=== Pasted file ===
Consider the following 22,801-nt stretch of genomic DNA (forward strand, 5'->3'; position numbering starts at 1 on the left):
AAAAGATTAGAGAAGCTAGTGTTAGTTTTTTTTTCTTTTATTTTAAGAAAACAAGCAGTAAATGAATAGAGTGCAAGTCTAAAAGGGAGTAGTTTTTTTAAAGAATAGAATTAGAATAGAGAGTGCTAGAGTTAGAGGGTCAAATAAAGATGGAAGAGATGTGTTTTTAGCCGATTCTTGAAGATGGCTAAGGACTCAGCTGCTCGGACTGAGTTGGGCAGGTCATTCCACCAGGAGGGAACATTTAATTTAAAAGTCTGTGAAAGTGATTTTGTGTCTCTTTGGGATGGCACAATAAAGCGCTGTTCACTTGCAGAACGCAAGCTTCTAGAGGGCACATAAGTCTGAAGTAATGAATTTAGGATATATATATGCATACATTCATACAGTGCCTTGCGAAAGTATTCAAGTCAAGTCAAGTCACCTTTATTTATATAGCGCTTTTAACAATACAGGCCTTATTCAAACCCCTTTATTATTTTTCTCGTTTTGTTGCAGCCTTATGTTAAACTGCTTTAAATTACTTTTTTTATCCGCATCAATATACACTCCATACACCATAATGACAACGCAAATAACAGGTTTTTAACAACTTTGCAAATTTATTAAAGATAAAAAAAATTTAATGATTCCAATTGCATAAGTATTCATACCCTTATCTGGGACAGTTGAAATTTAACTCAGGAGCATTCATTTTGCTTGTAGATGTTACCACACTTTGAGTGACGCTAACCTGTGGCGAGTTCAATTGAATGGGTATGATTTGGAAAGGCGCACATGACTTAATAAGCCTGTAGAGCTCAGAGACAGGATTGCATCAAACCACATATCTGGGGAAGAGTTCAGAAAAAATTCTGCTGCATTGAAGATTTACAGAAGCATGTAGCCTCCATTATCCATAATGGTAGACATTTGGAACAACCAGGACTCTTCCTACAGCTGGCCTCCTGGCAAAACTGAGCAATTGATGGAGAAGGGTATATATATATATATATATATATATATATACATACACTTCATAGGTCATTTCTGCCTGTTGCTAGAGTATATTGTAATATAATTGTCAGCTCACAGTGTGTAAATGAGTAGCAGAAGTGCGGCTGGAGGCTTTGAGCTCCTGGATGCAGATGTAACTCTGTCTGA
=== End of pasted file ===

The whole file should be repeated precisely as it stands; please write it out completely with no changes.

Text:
Consider the following 22,801-nt stretch of genomic DNA (forward strand, 5'->3'; position numbering starts at 1 on the left):
AAAAGATTAGAGAAGCTAGTGTTAGTTTTTTTTTCTTTTATTTTAAGAAAACAAGCAGTAAATGAATAGAGTGCAAGTCTAAAAGGGAGTAGTTTTTTTAAAGAATAGAATTAGAATAGAGAGTGCTAGAGTTAGAGGGTCAAATAAAGATGGAAGAGATGTGTTTTTAGCCGATTCTTGAAGATGGCTAAGGACTCAGCTGCTCGGACTGAGTTGGGCAGGTCATTCCACCAGGAGGGAACATTTAATTTAAAAGTCTGTGAAAGTGATTTTGTGTCTCTTTGGGATGGCACAATAAAGCGCTGTTCACTTGCAGAACGCAAGCTTCTAGAGGGCACATAAGTCTGAAGTAATGAATTTAGGATATATATATGCATACATTCATACAGTGCCTTGCGAAAGTATTCAAGTCAAGTCAAGTCACCTTTATTTATATAGCGCTTTTAACAATACAGGCCTTATTCAAACCCCTTTATTATTTTTCTCGTTTTGTTGCAGCCTTATGTTAAACTGCTTTAAATTACTTTTTTTATCCGCATCAATATACACTCCATACACCATAATGACAACGCAAATAACAGGTTTTTAACAACTTTGCAAATTTATTAAAGATAAAAAAAATTTAATGATTCCAATTGCATAAGTATTCATACCCTTATCTGGGACAGTTGAAATTTAACTCAGGAGCATTCATTTTGCTTGTAGATGTTACCACACTTTGAGTGACGCTAACCTGTGGCGAGTTCAATTGAATGGGTATGATTTGGAAAGGCGCACATGACTTAATAAGCCTGTAGAGCTCAGAGACAGGATTGCATCAAACCACATATCTGGGGAAGAGTTCAGAAAAAATTCTGCTGCATTGAAGATTTACAGAAGCATGTAGCCTCCATTATCCATAATGGTAGACATTTGGAACAACCAGGACTCTTCCTACAGCTGGCCTCCTGGCAAAACTGAGCAATTGATGGAGAAGGGTATATATATATATATATATATATATATATACATACACTTCATAGGTCATTTCTGCCTGTTGCTAGAGTATATTGTAATATAATTGTCAGCTCACAGTGTGTAAATGAGTAGCAGAAGTGCGGCTGGAGGCTTTGAGCTCCTGGATGCAGATGTAACTCTGTCTGA